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IPA revises review of HMRC’s £300m datacentre migration
Infrastructure and Project Authority’s annual report ranks HMRC’s £300m datacentre migration as “unachievable”, but – ahead of publication – it appears the organisation has had a change of heart
HM Revenue & Customs (HMRC) has secured an improved rating for its £300m datacentre migration programme from a government watchdog that this month published a report stating the project was unlikely to succeed, Computer Weekly has learned.
The UK government’s Infrastructure and Projects Authority (IPA), which oversees the delivery of new railways, schools housing and IT transformation projects, published its 2021/2022 report on 20 July 2022.
The 80-page document provides an update and insight into the status of large-scale programmes that are listed under the Government Major Projects Portfolio (GMPP), with each project graded using a “Red, Amber and Green” (RAG) traffic light-style system to indicate how likely they are to succeed.
For example, projects that are graded “Green” are ones that are likely to be delivered successfully on time, within budget, to a high standard and have no major issues that are likely to threaten delivery.
At the other end of the scale are “Red” projects that present with major scheduling, budgetary and quality control issues that appear to be unmanageable or unresolvable, meaning a successful project delivery is unachievable.
HMRC’s ongoing datacentre migration programme, known as Securing Our Technical Future (SOTF), is among the projects listed on the IPA’s GMPP, and, in its report, its status is listed as moving from “Amber”, which means “successful delivery of the project is in doubt”, to “Red” over the course of the past 12 months.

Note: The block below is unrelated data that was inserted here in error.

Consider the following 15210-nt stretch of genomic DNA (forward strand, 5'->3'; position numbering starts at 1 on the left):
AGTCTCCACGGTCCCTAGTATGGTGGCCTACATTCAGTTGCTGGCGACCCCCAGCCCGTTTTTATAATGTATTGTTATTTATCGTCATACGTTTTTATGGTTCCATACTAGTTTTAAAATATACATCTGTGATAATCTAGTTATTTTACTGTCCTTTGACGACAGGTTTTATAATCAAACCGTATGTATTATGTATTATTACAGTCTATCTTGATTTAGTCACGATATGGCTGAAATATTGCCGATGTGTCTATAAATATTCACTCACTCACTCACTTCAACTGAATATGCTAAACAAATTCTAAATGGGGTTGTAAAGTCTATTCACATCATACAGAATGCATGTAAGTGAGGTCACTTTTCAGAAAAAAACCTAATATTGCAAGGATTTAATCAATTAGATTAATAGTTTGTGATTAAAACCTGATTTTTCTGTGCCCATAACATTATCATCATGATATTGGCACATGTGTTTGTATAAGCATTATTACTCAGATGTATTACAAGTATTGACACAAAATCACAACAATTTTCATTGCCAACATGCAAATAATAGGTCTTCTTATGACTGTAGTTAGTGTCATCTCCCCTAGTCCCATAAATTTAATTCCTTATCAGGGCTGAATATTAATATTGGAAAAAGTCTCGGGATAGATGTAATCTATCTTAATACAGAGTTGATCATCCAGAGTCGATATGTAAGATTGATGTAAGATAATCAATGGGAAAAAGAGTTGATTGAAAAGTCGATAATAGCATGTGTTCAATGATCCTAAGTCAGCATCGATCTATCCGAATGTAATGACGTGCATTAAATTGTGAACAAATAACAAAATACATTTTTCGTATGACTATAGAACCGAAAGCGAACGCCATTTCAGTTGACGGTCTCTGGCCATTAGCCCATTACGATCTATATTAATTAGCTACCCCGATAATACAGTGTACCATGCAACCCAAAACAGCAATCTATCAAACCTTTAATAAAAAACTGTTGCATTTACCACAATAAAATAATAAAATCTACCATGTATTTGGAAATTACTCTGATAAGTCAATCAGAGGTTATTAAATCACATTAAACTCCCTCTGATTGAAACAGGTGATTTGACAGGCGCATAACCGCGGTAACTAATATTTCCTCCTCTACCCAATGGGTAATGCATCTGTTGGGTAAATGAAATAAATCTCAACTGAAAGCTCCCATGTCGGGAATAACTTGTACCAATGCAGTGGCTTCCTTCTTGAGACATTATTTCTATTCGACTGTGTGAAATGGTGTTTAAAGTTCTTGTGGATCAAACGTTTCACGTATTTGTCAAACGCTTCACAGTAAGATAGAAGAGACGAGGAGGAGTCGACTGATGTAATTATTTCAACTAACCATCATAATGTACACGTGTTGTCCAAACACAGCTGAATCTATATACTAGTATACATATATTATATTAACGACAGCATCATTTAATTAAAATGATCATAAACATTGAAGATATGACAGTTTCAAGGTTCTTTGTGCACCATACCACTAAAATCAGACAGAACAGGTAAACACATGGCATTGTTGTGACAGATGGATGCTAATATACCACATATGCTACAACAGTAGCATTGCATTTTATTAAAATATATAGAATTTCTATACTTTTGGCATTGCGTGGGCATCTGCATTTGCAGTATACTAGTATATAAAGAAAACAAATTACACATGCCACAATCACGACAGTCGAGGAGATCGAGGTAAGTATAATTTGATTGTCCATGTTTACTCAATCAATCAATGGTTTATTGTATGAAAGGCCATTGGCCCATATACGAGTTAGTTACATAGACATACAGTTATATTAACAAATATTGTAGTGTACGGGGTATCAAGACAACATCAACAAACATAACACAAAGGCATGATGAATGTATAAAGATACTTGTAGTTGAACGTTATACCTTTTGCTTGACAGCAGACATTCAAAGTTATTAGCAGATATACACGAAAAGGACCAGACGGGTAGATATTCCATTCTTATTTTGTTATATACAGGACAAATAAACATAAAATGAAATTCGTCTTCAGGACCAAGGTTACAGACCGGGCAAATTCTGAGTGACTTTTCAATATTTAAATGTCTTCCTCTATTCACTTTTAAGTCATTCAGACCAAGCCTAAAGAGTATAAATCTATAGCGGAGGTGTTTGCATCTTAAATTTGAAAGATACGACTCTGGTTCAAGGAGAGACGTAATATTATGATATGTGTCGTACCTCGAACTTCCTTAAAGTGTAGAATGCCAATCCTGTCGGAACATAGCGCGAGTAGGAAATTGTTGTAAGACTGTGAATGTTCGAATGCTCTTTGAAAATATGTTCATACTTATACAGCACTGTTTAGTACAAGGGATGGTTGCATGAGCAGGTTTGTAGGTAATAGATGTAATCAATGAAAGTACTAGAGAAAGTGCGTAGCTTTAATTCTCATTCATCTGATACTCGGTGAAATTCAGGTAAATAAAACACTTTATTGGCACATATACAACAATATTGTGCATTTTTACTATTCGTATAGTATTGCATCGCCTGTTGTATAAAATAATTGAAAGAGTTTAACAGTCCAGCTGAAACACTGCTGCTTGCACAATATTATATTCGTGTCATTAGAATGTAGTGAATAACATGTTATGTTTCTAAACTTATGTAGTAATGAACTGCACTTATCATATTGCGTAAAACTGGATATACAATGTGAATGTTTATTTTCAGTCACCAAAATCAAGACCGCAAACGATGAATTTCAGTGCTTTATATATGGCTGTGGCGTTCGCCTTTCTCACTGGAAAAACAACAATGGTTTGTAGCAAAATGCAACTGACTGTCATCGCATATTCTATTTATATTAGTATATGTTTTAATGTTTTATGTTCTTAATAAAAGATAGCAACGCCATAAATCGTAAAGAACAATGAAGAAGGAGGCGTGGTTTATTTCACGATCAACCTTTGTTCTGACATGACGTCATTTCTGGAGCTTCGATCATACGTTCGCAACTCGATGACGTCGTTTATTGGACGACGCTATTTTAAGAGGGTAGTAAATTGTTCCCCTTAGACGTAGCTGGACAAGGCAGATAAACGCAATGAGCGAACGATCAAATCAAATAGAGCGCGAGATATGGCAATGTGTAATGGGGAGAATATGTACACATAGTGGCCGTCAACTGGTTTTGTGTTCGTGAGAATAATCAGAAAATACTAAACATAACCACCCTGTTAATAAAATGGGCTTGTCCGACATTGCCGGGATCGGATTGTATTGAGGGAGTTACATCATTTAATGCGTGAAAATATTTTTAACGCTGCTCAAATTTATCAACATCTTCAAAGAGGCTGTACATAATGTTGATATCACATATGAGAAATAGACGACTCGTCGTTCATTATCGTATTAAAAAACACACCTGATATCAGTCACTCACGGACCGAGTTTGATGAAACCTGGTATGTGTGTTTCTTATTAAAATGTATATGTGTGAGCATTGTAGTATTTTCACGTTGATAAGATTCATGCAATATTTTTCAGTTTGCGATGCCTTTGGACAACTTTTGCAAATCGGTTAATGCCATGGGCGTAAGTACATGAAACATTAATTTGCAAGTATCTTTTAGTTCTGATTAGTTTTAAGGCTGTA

The datacentre migration portion of the five-year project was originally scheduled for completion in June 2022, and centres on the decommissioning or migration of servers and services hosted in three HMRC datacentres to either the public cloud or the government’s Crown Hosting colocation facility.
The project was officially given approval to proceed by HMRC CEO Jim Harra in February 2020, and in late January 2022 it emerged that IBM had secured an £11m contract to assist the department with exiting three datacentres operated on its behalf by Fujitsu.
According to the IPA report and its accompanying documentation, around 55% of the services involved in the move have either been retired or migrated so far, but the 244 services that still require attention are a source of concern for the Authority.
“Examination has uncovered that the remaining services, associated enablement and decommissioning work are more complex, expensive and time-consuming than previously thought,” the IPA’s assessment stated.
As a result, the status of the project had been changed from Amber to Red, according to the report, while the accompanying documentation states the project is in the process of being reviewed, with revised costings and a new completion date.
The project has been subject to a “number of pauses” owing to the UK’s extrication from the European Union, the documentation stated, that have affected its completion.
“While the baseline whole life costs remain at £312.06m, the programme business case is currently being updated, which will increase the whole life costs for various reasons, including increased complexities, [new] datacentre requirements and additional scope,” the documentation added.
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However, while the IPA’s report states the project is classified as Red, Computer Weekly has learned that HMRC has successfully had the SOTF reclassified as Amber.
In a statement, a spokesperson for HMRC said: “Moving services to public cloud and Crown Hosting is helping us transform how we operate, enabling us to build and run more resilient services, update them easily where we need to, and scale up quickly at peak times of the year,” the statement read.
“We always plan any changes to our IT estate thoroughly and, although this is a highly complex project, we are confident in the migration plans we now have in place.”
These plans include a revised finish date for the project, which is now due to conclude in December 2023, and a rejigged business plan for it.
“In view of this progress made, the RAG rating has now improved from Red to Amber, which was confirmed by an IPA Gate 0 review conducted in early May 2022,” the spokesperson added.
Computer Weekly contacted the IPA for confirmation on this change, but the authority declined to comment.